Charity The Food Train takes delivery of electric Renault Z.E vans
Charity The Food Train, which helps older people in Scotland eat well and live independently, has added electric Renault Master Z.E. and Renault Kangoo Maxi Z.E. vans to its fleet.
The Food Train is now extending the reach of its invaluable service, which sees its volunteers make hundreds of grocery deliveries each week to older people who struggle with shopping through age, ill health, frailty or disability. In addition to its established operations in Dumfries and Galloway, West Lothian, Glasgow, Renfrewshire, Stirling, Dundee and Scottish Borders, and in the latest development in its 25-year history, the charity is now able to expand its coverage to Clackmannanshire and East Renfrewshire.
The 100 per cent electric Renault Z.E. vans have been funded through SP Energy Networks Green Economy Fund, which is administered by the Energy Saving Trust. The fund aims to help local communities benefit from low carbon technology and support the Scottish Government’s energy strategy. As well as its first electric vehicles, the six short-wheelbase Renault Master Z.E. and three Renault Kangoo Maxi Z.E. vans are also the very first brand new vehicles the Food Train has on its fleet, with several replacing aged diesel vans. The availability and the amount of load space were key to the Food Train choosing the Renault Z.E. vans over electric rivals.
Switching part of its fleet to pure electric Renault Z.E. vans has also enabled the Food Train to make its funds go further, generating savings in terms of fuel costs and the increasingly expensive maintenance of several older vehicles.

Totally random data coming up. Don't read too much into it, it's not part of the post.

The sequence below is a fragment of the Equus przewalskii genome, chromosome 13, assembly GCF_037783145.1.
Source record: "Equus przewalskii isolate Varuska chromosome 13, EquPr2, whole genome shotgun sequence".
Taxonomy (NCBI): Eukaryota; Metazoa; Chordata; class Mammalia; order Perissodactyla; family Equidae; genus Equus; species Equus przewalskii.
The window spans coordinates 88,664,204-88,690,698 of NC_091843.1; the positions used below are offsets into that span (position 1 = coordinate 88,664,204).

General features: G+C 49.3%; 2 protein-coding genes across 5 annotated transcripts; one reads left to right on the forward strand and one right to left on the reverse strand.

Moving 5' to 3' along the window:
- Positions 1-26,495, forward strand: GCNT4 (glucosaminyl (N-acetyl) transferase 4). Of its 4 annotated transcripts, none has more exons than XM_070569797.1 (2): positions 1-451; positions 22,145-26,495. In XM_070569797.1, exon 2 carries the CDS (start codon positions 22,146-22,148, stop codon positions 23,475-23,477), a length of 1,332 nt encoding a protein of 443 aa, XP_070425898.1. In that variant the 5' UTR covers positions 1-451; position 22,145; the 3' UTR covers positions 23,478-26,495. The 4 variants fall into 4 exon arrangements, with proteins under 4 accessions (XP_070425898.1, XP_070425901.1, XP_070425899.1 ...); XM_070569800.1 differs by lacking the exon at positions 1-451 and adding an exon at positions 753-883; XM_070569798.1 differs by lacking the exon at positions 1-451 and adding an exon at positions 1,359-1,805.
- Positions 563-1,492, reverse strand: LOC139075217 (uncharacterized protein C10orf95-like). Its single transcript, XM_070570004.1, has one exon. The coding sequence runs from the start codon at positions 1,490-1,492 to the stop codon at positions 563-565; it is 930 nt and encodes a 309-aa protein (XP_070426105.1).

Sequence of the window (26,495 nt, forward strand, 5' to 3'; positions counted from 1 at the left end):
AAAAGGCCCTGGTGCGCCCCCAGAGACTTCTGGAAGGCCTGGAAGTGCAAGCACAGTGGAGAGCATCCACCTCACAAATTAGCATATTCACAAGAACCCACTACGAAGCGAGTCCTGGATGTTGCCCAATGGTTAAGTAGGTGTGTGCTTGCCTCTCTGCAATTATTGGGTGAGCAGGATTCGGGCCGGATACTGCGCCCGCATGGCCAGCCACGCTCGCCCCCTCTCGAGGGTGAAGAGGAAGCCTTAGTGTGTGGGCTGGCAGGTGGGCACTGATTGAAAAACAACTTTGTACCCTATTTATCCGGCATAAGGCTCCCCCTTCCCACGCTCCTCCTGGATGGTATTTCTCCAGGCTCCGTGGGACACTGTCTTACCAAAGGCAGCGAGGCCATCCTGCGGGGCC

Importantly, the change has had little impact on the effectiveness of its complex operation, which has seen the charity make 445,000 deliveries in 2019/20 and deliver shopping that was worth over £14 million. The respective WLTP ranges of 75 and 143 miles for the Renault Master Z.E. and Renault Kangoo Maxi Z.E. have proved enough for the rounds, even though the number of drops can vary significantly. To add extra reassurance and enable the charity to reach older people in more remote areas of Stirling, one of the Renault Kangoo Maxi Z.E. vans has been specified with the optional heat pump. Part of the air conditioning system, it produces heat or cools down the vehicle. Acting like reversible air conditioning, it operates in both capacities while preserving the driving range that is available to the Food Train’s volunteers.
Michelle Carruthers MBE, CEO of the Food Train, said: “We are delighted that our new vans are allowing us to operate in a more environmentally friendly way and support the Scottish Government’s climate change and air quality targets. However, even without the environmental benefits they make sense for us operationally. They take the constant stopping and starting during our rounds in their stride and the Masters swallow the delivery boxes with room to spare, while the Kangoo has more than enough space for a full delivery.
“For most of our volunteers, most of whom are retired, the Renault Z.E. vans are their first experience of driving and charging an electric vehicle. Some were a little wary at first, but feedback has been great, and they really enjoy the relaxed drive and comfort, with some also going so far as to explore the benefits of the regenerative braking system.”
Vincent Tourette, Managing Director, Groupe Renault UK, added: “It’s fantastic to see the positive impact that the Renault Master Z.E. and Renault Kangoo Z.E. are having on the Food Train and the older people it helps. It’s another excellent illustration of how usable the all-electric Renault PRO+ range is and how it can allow organisations to enjoy environmental and financial benefits with no detriment to their everyday operations, whether they are working in urban or more remote regions.”